NEW YORK -- U.S. stocks closed higher yesterday as a rally in airline, aluminum and technology issues gathered steam late in the day.
After hovering about 5 points higher most of the day, the Dow Jones industrial average surged in afternoon trading to close up 24.05 points, at 3290.31. The rise was led by Aluminum Co. of America, International Paper and Minnesota Mining & Manufacturing.
Standard & Poor's 500 index rose 1.91, to 417.98, while the NASDAQ Composite index jumped 5.62, to 571.23.
Advancing issues outnumbered declining ones by a margin of 9-to-5 on the New York Stock Exchange. Trading was active for the first time in a week, with about 188 million shares changing hands on the Big Board.
"There really isn't any pressure to sell stocks," said Lon Gorman, managing director in charge of equity trading at First Boston. "We're drifting upward because there's no one around to do anything else. I imagine we'll do that the rest of the week, barring any collapse in the dollar."
Led by airlines, the Dow Jones transportation average rallied 29.70, to 1269.93, extending Tuesday's 18.97-point surge. Airline issues rebounded from depressed levels, spurred on by the industry's plans to raise fares and let discounts lapse.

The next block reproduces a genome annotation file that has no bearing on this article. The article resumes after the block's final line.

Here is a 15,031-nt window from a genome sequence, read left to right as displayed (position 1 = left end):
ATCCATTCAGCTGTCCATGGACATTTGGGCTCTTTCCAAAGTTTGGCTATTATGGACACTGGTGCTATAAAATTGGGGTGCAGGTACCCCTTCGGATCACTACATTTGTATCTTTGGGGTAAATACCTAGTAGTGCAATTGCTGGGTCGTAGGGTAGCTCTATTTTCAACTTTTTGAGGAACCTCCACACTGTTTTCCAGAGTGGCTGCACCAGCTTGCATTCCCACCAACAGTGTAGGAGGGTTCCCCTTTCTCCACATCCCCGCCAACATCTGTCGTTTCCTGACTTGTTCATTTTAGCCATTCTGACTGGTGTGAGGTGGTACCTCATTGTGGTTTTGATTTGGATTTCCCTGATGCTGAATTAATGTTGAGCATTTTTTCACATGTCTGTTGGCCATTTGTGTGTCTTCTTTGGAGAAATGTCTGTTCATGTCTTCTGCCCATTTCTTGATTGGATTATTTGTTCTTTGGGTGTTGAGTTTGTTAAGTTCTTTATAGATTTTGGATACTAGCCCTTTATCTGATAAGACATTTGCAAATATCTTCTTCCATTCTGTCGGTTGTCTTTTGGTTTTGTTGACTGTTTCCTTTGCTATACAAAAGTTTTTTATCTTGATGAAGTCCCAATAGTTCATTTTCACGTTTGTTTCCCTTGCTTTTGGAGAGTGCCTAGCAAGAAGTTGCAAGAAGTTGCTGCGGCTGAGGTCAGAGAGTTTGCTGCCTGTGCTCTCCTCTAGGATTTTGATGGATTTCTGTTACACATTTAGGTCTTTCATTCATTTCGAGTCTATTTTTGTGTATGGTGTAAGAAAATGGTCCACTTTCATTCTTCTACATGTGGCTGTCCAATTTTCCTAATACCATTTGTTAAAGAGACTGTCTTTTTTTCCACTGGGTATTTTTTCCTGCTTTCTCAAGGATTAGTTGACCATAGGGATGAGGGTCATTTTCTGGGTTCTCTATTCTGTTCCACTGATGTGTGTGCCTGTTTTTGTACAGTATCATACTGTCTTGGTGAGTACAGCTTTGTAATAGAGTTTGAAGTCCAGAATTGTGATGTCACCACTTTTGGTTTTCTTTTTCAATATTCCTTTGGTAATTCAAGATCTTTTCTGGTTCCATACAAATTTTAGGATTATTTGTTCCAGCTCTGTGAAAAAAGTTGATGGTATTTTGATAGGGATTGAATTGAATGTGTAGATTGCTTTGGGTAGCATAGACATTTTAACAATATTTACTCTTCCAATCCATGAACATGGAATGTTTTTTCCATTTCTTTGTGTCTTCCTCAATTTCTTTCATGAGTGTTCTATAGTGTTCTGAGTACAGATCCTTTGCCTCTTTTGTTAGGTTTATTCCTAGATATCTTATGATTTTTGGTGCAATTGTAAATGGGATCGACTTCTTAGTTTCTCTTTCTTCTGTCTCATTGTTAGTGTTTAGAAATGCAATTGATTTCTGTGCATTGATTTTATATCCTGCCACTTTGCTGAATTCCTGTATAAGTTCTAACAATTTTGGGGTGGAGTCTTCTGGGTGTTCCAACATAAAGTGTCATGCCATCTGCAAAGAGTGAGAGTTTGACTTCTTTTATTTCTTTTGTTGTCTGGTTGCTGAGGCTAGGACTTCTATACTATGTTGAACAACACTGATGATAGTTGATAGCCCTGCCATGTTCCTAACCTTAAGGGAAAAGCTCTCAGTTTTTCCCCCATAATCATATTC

Alcoa and Reynolds Metals benefited from reports of firm aluminum prices, traders said. A Kidder, Peabody analyst made positive comments about aluminum stocks yesterday, spotlighting Alcoa as the firm's top pick in the group.
Other analysts aren't so bullish. Although aluminum demand is up about 6 percent this year, inventories are surging because of imports from Russia, said Oppenheimer's Jordan Estra, who continues to view Alcoa shares as a "market performer."
Higher Treasury bond prices and continued strength in technology shares also helped stocks, traders said.
"The market was pretty flat all day, but then bonds came back. Maybe that's where the pressure was," said Thomas Callahan, senior vice president of U.S. equities at Yamaichi International (America).
"I don't see an awful lot of liquidity," said Mr. Callahan. "Airlines are doing better, but I don't see anything outstanding," he said, attributing the gain to the seasonal rally that usually precedes the Labor Day holiday.
Until the August employment statistics are released tomorrow, Friday, "we can do anything we darn well please," said Jack Solomon, technical analyst at Bear Stearns. "There's no pressure from sell programs."